Electronic Procurement Assimilation, Procurement Process and Value for Money in the Public Sector: Investigating the Role of Influence Mechanisms and Absorptive Capacity

No Thumbnail Available
Journal Title
Journal ISSN
Volume Title
The concept of value for money has become very critical in developing countries where states struggle to raise the needed revenue in-house and must augment with funds from international sources to finance public projects. Given the limited resources available to government, ensuring value for money in procurement is key to attain the optimum utilization of scarce budgetary resources. To realize the objective of value for money in public procurement, several interventions have been employed by developing nations including instilling professionalism in procurement actors, enacting procurement laws and implementing sustainable initiatives. One initiative is the use of electronic procurement systems in the public procurement process. These systems afford public sector organisations to respond rapidly to changes and to pursue technologically innovative strategies. The ability of public institutions to recognize the value of a new information, assimilate and apply it largely depends on the institutions’ prior knowledge, institutional pressures emanating from regulations that govern the practice of procurement in the public sector and government policies and initiatives. However, the relationships among institutional pressures, absorptive capacity, e-procurement assimilation and value for money have not been studied. The study first develops a survey instrument to measure value for money and examines how absorptive capacity and institutional pressures influence e-procurement assimilation and the tendering process to achieve value for money in public procurement. A total of 306 public entities were surveyed and partial least squares structural equation modelling was used to analyse the empirical data. Theoretical implications of the study include: 1) institutional pressures and absorptive capacity are key drivers of an efficient and effective tendering process, 2) institutional pressure have direct effect on institutional absorptive capacity, 3) the influence of institutional pressures on e-procurement assimilation is mediated by absorptive capacity, 3) the influence of e-procurement assimilation on value for money is mediated by an efficient tendering process and 4) industry type has marginal statistical significance on the influence of institutional pressures and absorptive capacity on e-procurement assimilation leading to value for money in public procurement. Practical implication of this study include: 1) a legal framework for e-procurement would compel actors to comply and use the application, 2) provision of tools needed to scan, identify and assimilate new information necessary for e-procurement application use would enhance efficient procurement process and 3) the instrument developed could be used to conduct value for money audit prior to the selection of appropriate service providers in public sector tendering.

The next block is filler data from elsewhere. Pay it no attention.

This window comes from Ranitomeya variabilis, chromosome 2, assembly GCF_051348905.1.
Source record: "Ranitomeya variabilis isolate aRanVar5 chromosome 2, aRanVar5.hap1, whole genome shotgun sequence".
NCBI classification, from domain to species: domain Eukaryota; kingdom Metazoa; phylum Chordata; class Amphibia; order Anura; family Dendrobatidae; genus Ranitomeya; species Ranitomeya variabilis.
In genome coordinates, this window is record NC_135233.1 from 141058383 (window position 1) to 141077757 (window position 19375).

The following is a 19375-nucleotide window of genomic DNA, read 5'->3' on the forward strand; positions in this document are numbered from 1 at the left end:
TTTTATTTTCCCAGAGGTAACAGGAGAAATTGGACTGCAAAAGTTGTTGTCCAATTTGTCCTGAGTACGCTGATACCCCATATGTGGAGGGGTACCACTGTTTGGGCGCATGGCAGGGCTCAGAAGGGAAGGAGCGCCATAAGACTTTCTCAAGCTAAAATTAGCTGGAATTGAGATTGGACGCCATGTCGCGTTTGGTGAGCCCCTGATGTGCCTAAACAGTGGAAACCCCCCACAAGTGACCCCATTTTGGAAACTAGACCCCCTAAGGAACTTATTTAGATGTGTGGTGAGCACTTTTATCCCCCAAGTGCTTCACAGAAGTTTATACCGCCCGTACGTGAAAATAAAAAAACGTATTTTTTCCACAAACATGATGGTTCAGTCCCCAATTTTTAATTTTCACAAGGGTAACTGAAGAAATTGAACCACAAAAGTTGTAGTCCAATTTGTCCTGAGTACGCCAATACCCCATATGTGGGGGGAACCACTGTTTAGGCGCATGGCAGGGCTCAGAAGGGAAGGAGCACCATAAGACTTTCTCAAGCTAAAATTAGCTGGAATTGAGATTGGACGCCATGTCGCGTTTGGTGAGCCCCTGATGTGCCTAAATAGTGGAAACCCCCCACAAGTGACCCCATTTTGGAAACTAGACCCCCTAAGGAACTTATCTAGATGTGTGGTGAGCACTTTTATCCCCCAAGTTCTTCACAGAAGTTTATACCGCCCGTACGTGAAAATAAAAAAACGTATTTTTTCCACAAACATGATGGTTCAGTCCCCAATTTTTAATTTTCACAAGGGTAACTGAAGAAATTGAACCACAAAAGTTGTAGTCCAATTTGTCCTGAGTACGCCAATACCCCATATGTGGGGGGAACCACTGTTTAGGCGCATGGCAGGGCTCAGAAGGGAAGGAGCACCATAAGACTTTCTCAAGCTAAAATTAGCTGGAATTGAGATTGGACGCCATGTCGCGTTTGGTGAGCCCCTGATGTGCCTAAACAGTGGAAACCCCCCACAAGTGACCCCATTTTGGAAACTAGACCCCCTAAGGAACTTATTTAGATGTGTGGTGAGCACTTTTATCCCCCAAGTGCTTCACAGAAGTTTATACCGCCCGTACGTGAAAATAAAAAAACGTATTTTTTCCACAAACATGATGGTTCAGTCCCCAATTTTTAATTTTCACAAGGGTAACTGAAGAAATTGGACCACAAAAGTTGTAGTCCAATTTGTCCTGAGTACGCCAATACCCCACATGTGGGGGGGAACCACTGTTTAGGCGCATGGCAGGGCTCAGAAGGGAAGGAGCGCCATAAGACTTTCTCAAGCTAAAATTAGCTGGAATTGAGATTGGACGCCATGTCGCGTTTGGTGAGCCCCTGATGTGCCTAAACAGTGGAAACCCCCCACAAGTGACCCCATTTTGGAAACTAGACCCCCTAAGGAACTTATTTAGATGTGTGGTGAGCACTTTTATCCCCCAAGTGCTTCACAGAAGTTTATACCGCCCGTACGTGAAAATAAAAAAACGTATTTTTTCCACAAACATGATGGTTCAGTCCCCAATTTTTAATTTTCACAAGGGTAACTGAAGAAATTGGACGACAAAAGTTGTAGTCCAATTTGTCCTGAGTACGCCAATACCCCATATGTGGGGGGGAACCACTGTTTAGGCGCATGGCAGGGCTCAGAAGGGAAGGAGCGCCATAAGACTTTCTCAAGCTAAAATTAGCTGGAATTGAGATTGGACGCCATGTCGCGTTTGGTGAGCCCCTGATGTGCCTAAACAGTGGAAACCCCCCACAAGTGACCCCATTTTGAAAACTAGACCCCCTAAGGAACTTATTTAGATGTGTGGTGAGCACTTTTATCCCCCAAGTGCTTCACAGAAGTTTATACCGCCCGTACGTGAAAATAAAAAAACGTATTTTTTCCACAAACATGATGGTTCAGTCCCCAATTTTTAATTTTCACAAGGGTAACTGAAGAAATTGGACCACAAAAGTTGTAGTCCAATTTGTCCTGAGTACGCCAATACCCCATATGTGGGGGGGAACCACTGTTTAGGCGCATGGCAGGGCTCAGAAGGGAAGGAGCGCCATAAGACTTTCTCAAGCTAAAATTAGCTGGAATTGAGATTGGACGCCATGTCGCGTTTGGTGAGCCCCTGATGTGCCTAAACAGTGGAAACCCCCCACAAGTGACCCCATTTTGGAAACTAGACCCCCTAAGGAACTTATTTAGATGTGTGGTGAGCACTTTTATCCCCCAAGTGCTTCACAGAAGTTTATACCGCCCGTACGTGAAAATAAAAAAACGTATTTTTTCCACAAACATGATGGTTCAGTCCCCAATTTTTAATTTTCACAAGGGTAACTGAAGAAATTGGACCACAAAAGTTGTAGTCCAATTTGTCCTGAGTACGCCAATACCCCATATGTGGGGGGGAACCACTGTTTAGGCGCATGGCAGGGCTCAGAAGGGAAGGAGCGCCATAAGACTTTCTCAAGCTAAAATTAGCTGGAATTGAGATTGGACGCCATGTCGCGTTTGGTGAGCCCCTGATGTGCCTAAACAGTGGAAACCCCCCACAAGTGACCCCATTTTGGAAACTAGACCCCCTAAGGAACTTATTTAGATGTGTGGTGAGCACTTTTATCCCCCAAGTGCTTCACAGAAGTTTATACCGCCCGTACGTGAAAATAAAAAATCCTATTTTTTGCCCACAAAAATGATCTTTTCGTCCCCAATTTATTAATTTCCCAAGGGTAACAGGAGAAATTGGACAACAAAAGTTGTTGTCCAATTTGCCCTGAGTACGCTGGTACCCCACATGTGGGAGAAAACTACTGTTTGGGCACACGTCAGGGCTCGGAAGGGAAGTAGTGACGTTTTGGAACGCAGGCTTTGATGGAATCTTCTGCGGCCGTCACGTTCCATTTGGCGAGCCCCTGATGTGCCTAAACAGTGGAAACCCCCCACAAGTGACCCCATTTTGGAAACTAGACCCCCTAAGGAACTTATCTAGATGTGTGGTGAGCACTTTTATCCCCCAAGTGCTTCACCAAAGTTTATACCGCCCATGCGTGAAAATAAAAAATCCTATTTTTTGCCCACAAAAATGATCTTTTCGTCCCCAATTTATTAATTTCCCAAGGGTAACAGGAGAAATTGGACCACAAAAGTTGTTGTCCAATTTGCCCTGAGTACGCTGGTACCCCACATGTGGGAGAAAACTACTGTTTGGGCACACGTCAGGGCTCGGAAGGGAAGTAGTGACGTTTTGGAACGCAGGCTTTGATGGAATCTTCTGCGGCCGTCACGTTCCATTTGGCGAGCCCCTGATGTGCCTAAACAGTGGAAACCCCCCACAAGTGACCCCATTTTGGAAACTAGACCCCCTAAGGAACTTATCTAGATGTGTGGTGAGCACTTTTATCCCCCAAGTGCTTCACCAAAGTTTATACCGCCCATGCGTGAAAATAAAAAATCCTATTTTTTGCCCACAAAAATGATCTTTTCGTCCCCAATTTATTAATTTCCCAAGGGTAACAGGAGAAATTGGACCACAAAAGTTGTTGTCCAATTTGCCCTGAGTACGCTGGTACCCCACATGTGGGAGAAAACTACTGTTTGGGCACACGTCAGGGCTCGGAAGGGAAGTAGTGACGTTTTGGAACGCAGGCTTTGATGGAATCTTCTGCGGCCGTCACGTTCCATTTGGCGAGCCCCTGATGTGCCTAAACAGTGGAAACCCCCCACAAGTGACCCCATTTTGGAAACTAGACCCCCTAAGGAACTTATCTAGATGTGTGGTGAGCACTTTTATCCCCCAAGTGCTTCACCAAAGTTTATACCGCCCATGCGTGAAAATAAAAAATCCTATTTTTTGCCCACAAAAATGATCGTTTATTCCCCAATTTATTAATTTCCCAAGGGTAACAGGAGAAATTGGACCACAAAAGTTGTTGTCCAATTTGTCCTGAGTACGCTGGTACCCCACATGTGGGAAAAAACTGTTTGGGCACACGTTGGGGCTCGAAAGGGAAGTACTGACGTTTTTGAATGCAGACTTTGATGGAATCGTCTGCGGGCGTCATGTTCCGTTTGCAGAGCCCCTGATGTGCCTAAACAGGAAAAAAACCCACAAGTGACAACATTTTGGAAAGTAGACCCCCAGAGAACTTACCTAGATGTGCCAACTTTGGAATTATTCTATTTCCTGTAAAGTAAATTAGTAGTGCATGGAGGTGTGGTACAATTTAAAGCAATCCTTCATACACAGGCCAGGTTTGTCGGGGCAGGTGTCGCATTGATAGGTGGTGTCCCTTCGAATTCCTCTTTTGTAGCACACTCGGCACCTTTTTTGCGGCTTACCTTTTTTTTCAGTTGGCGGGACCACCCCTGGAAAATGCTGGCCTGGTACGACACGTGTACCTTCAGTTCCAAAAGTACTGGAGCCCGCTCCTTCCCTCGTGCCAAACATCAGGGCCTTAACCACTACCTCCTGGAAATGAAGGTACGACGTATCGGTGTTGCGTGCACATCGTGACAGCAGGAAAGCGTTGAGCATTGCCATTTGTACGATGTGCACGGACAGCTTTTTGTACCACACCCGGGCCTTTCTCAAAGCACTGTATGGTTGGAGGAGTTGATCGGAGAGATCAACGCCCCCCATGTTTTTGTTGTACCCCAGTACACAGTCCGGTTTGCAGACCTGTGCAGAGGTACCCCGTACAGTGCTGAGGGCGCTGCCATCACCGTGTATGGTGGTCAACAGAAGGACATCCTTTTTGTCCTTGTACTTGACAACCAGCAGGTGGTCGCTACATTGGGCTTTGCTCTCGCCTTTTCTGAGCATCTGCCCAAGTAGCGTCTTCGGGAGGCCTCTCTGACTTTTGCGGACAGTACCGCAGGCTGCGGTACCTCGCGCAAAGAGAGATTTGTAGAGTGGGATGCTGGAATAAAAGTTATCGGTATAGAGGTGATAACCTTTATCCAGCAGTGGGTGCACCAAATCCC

A Thesis Submitted to the Department of Supply Chain and Information Systems, School of Business, College Humanities and Social Sciences in partial fulfilment of the requirements for the award of the degree of Doctor of Philosophy procurement and supply chain management